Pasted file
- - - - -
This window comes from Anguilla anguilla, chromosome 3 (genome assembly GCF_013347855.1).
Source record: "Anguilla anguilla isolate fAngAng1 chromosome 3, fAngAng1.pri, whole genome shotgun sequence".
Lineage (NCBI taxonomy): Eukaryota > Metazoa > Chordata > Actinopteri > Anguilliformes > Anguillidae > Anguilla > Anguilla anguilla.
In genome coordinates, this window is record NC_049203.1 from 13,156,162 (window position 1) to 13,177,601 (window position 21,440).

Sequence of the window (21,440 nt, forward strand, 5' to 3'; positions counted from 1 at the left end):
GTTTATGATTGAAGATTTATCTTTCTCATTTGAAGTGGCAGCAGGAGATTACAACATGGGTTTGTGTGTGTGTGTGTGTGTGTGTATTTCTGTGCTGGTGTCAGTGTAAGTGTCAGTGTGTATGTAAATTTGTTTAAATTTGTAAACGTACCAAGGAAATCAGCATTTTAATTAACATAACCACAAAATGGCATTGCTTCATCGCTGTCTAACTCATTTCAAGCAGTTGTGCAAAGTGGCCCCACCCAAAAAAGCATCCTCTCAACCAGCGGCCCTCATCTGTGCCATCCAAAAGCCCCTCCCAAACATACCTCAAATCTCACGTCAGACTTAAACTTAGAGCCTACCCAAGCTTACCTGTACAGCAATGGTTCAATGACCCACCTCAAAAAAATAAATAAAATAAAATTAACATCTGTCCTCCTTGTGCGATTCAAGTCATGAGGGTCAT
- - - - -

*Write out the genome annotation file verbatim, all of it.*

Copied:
This window comes from Anguilla anguilla, chromosome 3 (genome assembly GCF_013347855.1).
Source record: "Anguilla anguilla isolate fAngAng1 chromosome 3, fAngAng1.pri, whole genome shotgun sequence".
Lineage (NCBI taxonomy): Eukaryota > Metazoa > Chordata > Actinopteri > Anguilliformes > Anguillidae > Anguilla > Anguilla anguilla.
In genome coordinates, this window is record NC_049203.1 from 13,156,162 (window position 1) to 13,177,601 (window position 21,440).

Sequence of the window (21,440 nt, forward strand, 5' to 3'; positions counted from 1 at the left end):
GTTTATGATTGAAGATTTATCTTTCTCATTTGAAGTGGCAGCAGGAGATTACAACATGGGTTTGTGTGTGTGTGTGTGTGTGTGTATTTCTGTGCTGGTGTCAGTGTAAGTGTCAGTGTGTATGTAAATTTGTTTAAATTTGTAAACGTACCAAGGAAATCAGCATTTTAATTAACATAACCACAAAATGGCATTGCTTCATCGCTGTCTAACTCATTTCAAGCAGTTGTGCAAAGTGGCCCCACCCAAAAAAGCATCCTCTCAACCAGCGGCCCTCATCTGTGCCATCCAAAAGCCCCTCCCAAACATACCTCAAATCTCACGTCAGACTTAAACTTAGAGCCTACCCAAGCTTACCTGTACAGCAATGGTTCAATGACCCACCTCAAAAAAATAAATAAAATAAAATTAACATCTGTCCTCCTTGTGCGATTCAAGTCATGAGGGTCAT